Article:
Miss Maria Kiladi

Supervised by

  • Erik Levi First/primary/lead supervisor


Research interests

My thesis examines the London Labour Choral Union, a music organisation founded in 1924 by the London Labour Party and its leader, Herbert Morrison, along with the socialist composer, Rutland Boughton. Originally conceived as an umbrella organisation to bring together all the socialist choirs that were active in London, the Union soon became the most significant cultural activity of the Party. However, after Alan Bush took over as a conductor in 1929 following Boughton’s resignation, two main points become evident: An international outlook, with the Union participating in international socialist music organisations, such as the Internationale der Arbeitersänger (IDAS), and a strong gravitation towards Communism.

The main focus of the thesis is how this trajectory from socialism to Communism was achieved, what were the contributing factors, and to what extent the original socialist element of the Union was sacrificed in this ‘hard march to the Left’. Research questions also include the extent to which this was done voluntary or was imposed by the leadership (and Bush in particular). The political background and debates of the 1920s and 1930s are closely examined, to demonstrate how these affected directly the Union’s membership, repertoire, and the activities in which it participated. Material examined included sources from the UK, Germany, Switzerland and Strasbourg, along with the MI5 (Secret Services) files which provide an additional interesting angle in what the establishment thought about the Union and its Communist affiliations towards the late-1930s.

My research interests include the extensive area of music and politics, specifically music and socialism/communism. I am particularly interested in the way political parties use music as a propaganda medium to promote their ideas; how political doctrines are manifested in repertoires and musical activities organised by parties, and the state’s reaction towards these attitudes. My focus is not so much on individuals, but on organisations and their interaction with their members and the state.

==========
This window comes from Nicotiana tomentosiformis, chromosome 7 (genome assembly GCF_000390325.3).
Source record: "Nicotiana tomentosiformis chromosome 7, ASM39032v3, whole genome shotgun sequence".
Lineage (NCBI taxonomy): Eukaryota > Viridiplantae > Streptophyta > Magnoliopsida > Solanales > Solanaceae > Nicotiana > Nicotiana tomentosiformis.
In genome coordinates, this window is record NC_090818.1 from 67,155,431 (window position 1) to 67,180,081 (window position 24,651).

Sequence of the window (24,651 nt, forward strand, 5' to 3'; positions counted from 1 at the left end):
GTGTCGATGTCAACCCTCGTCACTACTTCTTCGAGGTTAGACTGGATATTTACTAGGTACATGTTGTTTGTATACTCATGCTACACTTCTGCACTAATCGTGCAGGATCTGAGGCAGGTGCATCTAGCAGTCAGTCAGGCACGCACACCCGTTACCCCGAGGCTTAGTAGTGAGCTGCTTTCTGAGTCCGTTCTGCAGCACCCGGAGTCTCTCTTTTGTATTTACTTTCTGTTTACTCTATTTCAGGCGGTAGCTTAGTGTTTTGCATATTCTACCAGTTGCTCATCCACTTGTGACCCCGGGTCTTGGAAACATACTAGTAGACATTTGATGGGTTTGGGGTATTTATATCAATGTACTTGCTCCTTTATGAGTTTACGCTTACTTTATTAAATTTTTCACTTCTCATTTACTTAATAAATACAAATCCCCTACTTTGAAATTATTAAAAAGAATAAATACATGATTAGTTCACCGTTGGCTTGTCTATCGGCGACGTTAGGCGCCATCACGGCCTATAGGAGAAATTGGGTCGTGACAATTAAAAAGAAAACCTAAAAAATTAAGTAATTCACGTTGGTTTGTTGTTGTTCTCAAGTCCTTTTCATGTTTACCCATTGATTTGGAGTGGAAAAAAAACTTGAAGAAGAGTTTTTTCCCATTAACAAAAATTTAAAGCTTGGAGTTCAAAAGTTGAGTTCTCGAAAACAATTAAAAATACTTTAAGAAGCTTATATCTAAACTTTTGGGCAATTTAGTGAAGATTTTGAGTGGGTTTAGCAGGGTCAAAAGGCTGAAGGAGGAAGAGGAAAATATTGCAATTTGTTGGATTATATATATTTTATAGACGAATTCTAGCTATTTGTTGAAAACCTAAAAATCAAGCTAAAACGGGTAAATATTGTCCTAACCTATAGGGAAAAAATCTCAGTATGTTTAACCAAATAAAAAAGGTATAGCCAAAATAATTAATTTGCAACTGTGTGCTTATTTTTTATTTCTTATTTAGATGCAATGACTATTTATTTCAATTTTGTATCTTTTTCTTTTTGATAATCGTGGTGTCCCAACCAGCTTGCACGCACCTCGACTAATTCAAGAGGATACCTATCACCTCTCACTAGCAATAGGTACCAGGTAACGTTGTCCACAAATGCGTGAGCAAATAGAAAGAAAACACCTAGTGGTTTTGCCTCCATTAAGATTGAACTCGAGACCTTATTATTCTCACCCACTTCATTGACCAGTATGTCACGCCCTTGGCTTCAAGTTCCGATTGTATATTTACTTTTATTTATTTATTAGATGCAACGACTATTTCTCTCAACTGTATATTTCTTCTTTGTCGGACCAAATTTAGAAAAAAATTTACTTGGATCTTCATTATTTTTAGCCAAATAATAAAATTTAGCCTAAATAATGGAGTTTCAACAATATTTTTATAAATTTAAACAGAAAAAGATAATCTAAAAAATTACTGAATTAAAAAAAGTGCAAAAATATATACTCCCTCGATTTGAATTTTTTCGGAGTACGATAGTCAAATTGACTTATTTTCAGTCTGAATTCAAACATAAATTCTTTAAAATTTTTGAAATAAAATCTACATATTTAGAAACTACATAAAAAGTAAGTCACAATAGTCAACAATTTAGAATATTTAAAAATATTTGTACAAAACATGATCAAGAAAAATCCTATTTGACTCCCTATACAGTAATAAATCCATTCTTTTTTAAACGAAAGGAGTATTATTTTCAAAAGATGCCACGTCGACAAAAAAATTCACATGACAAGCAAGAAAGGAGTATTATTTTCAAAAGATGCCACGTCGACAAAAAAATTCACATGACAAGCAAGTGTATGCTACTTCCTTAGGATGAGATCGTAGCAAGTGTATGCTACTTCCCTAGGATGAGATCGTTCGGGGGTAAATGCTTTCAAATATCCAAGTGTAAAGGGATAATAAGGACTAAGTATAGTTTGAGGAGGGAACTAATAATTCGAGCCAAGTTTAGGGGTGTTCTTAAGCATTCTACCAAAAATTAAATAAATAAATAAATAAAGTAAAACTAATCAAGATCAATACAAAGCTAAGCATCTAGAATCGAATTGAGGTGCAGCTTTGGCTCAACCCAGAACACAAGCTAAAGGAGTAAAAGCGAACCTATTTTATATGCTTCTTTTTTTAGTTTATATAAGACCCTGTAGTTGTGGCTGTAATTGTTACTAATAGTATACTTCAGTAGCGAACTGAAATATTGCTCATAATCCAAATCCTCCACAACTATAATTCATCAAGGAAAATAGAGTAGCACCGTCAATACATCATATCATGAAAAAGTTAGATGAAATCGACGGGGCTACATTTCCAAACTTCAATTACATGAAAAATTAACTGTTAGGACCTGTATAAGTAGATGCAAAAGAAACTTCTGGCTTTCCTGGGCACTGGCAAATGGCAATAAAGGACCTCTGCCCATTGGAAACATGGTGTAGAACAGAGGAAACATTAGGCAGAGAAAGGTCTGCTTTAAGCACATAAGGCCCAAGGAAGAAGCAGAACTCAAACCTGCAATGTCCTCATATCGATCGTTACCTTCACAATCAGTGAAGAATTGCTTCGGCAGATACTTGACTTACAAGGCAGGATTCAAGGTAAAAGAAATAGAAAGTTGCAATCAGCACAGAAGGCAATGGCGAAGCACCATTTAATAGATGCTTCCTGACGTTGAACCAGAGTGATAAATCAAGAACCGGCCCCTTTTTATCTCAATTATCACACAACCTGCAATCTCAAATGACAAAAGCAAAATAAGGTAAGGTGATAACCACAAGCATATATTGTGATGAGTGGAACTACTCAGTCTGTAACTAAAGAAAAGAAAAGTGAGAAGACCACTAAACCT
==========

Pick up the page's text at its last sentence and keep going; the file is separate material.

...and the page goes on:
Other work

As part of my PhD, I have attended the RHUL inSTIL programme (Higher Education Academy) and have gained experience in teaching in Higher Education, providing tutorials to first year Undergraduates at the Music Department for two terms.

Largely thanks to my work at Boosey & Hawkes Music Publishers' Archive (as part of a project funded by the Centre for Performance History, Royal College of Music) and at UCL Library Services and Special Collections, I have developed an interest in the area of Digital Humanities. I am currently studying on an MA course at UCL’s Centre for Digital Humanities, which will enable me to bring together my academic experience from the PhD and the work experience as a Library Assistant at UCL. 

Educational background

I have a piano diploma from the Hellenic Conservatoire (Athens, Greece) along with diplomas in Harmony, Counterpoint and Fugue. As a pianist, I have worked extensively in ensembles (mainly piano duets and trios) and in accompanying singers.

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